The Internal Revenue Service (IRS) is apparently ready to go after daily fantasy sports (DFS). A memo from the taxman states that it is considering applying the standing sports gambling tax to DFS and, if this decision is approved, there are serious implications for how DFS operators set up the boards. However, there’s no need to start worrying yet, especially since the IRS may not be able to follow through with its wish.
Wagering Excise Tax Applied to DFS?
The recent memo announced by the IRS says that the federal excise tax on sports wagering should be applied to DFS, as well. However, at this point, it is very soon to know if any action will be taken by the IRS against operators like DraftKings and FanDuel.
In the event the threat is headed for enforcement, it could mean millions in taxes on DFS entry commissions, and could possibly be retroactive, which would make things even worse. At this moment, the federal excise tax rate on sports wagers in 0.25%, which is still a low amount compared to revenues these sports make every year. FanDuel and DraftKings are the most important DFS operators in the country, and they still have not made any remark on the IRS internal memo released on Thursday.
Under the command of the “Office of Chief Counsel Internal Revenue Service Memorandum,” the document was released on July 23 and announced to media on August 10. The memo was written by Holly Porter, an IRS associate chief counsel for Passthroughs & Special Industries, and has a subject line that reads, “Daily Fantasy Sports and the Excise Taxes on Wagering.”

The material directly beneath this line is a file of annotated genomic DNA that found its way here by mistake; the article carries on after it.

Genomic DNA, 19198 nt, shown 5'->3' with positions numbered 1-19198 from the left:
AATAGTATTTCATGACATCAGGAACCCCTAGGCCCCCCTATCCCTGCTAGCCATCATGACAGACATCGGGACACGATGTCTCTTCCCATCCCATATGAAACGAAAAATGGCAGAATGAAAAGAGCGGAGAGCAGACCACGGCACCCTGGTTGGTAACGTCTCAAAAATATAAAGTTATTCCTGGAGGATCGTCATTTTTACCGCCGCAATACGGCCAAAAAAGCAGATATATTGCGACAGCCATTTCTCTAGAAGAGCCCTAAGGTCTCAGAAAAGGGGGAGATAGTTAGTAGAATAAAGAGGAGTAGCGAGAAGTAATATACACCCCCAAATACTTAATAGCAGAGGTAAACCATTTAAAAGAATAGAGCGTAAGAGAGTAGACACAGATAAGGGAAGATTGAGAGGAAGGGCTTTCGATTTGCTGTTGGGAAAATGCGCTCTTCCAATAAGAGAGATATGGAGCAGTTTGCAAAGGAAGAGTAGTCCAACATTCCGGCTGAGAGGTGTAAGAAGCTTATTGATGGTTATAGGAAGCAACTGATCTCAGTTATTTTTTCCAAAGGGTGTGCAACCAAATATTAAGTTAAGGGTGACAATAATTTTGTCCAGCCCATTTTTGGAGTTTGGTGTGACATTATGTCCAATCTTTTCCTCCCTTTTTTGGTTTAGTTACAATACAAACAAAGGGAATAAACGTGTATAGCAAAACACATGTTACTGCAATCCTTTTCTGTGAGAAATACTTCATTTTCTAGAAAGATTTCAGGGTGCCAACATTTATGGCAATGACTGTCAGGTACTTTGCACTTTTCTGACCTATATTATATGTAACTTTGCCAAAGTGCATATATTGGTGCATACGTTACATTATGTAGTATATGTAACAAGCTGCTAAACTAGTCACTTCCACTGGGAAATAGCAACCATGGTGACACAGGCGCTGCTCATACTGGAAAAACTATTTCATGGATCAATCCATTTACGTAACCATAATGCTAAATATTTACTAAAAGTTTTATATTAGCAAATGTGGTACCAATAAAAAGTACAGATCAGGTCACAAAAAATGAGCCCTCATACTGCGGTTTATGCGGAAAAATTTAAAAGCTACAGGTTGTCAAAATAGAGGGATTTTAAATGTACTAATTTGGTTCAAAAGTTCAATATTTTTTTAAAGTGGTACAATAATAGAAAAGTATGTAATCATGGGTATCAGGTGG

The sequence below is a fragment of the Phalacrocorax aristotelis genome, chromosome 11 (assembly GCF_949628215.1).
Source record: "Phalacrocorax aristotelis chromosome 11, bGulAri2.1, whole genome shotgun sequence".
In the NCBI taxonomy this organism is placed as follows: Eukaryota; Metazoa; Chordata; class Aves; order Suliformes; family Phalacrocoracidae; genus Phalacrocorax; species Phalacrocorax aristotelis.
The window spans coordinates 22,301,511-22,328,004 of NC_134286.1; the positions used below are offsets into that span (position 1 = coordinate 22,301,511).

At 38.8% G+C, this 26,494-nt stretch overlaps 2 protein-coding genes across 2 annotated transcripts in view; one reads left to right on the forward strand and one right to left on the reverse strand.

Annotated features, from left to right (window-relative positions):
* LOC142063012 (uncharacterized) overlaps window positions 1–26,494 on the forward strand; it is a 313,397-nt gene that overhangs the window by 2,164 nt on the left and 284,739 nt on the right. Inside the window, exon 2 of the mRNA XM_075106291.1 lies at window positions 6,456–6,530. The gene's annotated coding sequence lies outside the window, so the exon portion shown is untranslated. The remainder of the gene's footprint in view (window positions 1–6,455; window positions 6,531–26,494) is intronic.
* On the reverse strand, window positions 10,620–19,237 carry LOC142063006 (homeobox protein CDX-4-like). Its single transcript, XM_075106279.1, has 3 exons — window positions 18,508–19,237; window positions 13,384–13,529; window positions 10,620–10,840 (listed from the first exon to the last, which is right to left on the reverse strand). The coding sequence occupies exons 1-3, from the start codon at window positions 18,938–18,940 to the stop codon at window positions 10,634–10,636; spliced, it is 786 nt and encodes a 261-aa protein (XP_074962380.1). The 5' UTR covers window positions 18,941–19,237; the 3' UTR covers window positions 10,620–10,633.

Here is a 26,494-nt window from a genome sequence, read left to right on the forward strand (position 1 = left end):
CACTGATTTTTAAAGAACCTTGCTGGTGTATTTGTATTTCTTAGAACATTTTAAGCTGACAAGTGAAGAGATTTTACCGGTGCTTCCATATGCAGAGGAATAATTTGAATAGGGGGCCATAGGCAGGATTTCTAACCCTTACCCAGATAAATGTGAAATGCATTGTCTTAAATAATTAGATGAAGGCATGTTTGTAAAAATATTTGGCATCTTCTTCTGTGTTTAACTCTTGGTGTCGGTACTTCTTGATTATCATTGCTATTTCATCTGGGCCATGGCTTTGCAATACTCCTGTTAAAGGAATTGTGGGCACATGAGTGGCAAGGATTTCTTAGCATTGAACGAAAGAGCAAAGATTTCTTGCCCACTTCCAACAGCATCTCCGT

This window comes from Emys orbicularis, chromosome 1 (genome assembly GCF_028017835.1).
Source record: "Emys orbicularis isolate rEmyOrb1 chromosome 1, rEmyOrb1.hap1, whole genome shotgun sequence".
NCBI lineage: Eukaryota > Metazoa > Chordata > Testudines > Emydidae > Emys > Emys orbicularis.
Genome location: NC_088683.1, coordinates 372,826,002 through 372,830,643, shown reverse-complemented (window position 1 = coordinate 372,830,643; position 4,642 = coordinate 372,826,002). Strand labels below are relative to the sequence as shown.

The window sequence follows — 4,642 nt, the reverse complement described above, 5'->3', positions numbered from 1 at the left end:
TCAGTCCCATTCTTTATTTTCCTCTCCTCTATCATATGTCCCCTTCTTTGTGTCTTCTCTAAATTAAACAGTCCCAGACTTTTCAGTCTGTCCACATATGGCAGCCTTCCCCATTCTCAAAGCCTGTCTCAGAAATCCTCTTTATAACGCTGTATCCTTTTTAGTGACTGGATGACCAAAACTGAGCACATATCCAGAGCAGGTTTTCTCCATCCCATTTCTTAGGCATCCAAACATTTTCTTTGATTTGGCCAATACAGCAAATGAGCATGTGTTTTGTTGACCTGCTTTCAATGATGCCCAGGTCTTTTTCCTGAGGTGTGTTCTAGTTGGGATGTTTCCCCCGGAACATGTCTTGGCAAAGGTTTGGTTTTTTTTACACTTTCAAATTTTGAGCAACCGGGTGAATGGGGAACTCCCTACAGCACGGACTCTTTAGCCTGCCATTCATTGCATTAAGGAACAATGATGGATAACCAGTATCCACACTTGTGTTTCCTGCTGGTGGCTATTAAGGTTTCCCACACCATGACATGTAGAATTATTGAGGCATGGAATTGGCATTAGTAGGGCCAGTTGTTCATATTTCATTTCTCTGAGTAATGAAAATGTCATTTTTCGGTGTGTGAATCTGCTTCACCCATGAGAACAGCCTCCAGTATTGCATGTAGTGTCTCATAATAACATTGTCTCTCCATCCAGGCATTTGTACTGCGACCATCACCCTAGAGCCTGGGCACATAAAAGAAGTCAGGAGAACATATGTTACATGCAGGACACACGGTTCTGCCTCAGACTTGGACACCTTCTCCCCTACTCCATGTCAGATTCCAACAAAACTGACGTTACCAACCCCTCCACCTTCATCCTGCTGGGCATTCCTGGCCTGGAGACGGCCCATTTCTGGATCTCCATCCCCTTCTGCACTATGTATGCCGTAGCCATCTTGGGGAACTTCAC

A New Bill May Have Caused The IRS To React
Representatives Dina Titus (D-Nevada) and Guy Reschenthaler (R-Pennsylvania), are co-presidents of the Congressional Gaming Caucus. They introduced a bipartisan bill in July to try to end the 0.25% tax, calling it outdated. However, they may have inadvertently opened a can of worms, and it’s possible – but not confirmed – that the bill may have brought the subject of the tax and DFS to light.
The excise tax has been in effect for more than 50 years in order to fight illegal gambling. The thing is that DFS games have been virtually active for more than ten years, and it has never been considered gambling. As a matter of fact, DFS were removed from the Unlawful Internet Gambling Enforcement Act, which establishes this as a game of skill. But, now, the IRS wants to change the panorama of these games and grab a piece of the action.
DFS Are A Fan-Favorite
Actually, DFS games are available in almost every state of the country, with many in the process of legalizing it or having legislation to make it legal (New York is an exception). So, the point here is that some want to put taxes on a division of sports that traditionally has been given an exemption.
The decisive point of the IRS memo has addressed some issues that might come up in the process as well as some conclusions, but these won’t be considered in the present article because they are irrelevant. The question here is what the ruling could mean to DFS and tax. This depends on what the IRS does with the internal memo.
It also depends on whether Congress decides to pass the legislation that would eventually get rid of the excise tax. As the law requires, businesses that pay the sales tax must also comply with an annual $50 per-employee tax for those who work in sportsbooks. Either way, the IRS is now paying attention to DFS, and DFS operators need to be prepared for the worst.